Thanks for writing me back.
I did considered using other implementation of WebSocket for Android:
This implementation also has an interface for Socket.IO. However, I was
not comfortable with that implementation, I've tried it, and it was a
bit unreliable under high load (10 messages per sec) or big messages
Also, I've read the code of android-websockets, and I think it needs a
lot more of work to get to the maturity AutobahnAndroid has (Also only
implements Hixie-76 btw).
Some months ago I've tried the AutobahnJS library using WAMP and it was
great, so when this project came, and I was looking for alternatives for
and Android client library I thought: why simply not implement
this(socket.io) over that(autobahn)?, an I did so.
About using Socket.IO, I agree with you, when WebSockets are available,
there's no point in using it. However, some projects require us to
support platforms where WebSockets are not available, and Socket.IO is
really flexible in that, requires little to none adaptation of code to
work even in the oldest browser. Also, this project is being developed
over node.js related technology, so using socket.io seems the most
natural option to use.
By the way, Socket.IO doesn't implement PubSub, but it is really close
to it: when clients connect, they can join rooms, and then the server
can broadcast messages to such rooms. This behavior is almost PubSub,
with the difference that client is not required to do a handshake to
listen to a channel (room), instead, the server puts the client where it
wants, and sends the events(messages) when it wants, after that, if the
client has a handler for that type of message, it handles the message,
if not, simply ignores the message. It's like a loose PubSub, where no
strict behavior of client and server is expected. Perhaps, this kind of
behavior has sense when the clients are from a wide range of platforms,
and maybe some of them are only observing, polling the information.
All that aside, If I could choose what the clients should use, I would
choose only android and chrome, so I could have fun programming and they
could get the best user experience.
The only client library I think that Autobahn is missing, is the native
IOS library. I know AutobahnJS works on IPhones, but some applications
require a native client, and something like a service running in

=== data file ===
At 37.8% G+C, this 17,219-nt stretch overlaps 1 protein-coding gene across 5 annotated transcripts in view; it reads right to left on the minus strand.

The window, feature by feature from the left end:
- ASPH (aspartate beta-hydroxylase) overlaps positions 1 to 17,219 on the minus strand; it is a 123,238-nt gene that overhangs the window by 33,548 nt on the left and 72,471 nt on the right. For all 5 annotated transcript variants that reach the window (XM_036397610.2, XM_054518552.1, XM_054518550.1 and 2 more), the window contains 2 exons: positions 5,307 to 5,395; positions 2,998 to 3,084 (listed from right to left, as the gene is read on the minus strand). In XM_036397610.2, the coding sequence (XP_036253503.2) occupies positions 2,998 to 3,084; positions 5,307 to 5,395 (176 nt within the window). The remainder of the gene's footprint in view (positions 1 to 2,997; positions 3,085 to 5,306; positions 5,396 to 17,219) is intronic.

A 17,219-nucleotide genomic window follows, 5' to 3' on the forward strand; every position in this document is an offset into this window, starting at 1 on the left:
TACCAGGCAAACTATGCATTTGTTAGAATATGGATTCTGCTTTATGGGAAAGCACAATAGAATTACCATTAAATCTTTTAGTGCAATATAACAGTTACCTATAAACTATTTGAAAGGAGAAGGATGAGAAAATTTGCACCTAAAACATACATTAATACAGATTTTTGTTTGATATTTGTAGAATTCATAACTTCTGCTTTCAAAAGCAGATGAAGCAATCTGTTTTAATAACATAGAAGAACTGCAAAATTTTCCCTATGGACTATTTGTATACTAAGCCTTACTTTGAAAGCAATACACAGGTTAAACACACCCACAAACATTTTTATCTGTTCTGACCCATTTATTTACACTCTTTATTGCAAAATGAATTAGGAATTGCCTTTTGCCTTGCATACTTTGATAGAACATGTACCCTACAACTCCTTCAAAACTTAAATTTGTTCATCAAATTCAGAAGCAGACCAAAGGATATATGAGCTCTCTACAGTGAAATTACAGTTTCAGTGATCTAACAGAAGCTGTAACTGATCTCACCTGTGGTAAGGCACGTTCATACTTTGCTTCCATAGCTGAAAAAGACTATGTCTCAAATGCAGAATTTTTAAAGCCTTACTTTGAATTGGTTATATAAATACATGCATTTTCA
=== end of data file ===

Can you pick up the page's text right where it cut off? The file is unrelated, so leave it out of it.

background is the best way to do it.
Anyway, AutobahnPython is a great server, and AutobahnAndroid is a great
client library, and I would use it for future projects if the
circumstances allows me.
On Sunday, July 8, 2012 10:29:42 AM UTC-4:30, Tobias Oberstein wrote:
great that you are reusing AutobahnAndroid for your project! We
should probably make AutobahnAndroid more visible as the most mature
WebSocket implementation - independent of it's WAMP functionality.
Curious: did you consider any other Android WebSocket
implementation? I only know weberknecht, and that seems to be
unmaintained and only implements Hixie-76.
That said I'm not sure I can follow the project goals fully ..
Socket.IO provides several fallback mechanism for "plain
bidirectional messaging". I does not provide RPC or PubSub messaging
patterns. When Socket.IO can use WebSocket as a transport, it's
subprotocol does not add anything significant to WebSocket: it's
just plain bidirectional messaging.
Honestly, when WebSocket is available, I can't see the point of
using Socket.IO ..
Am Freitag, 29. Juni 2012 04:43:57 UTC+2 schrieb Alejandro Hernandez:
Fellas I'm writing to first say thanks for this amazing project.
Second, I would like to contribute with the community, I
implemented a client library for the popular subprotocol
Socket.IO (which some prefer to work with), on top of the
This is a very early work, with only some hours of work, but
thanks to its solid base, is a very promising library.
I like a lot the WAMP, but you know, now we have another flavor
Thats all folks.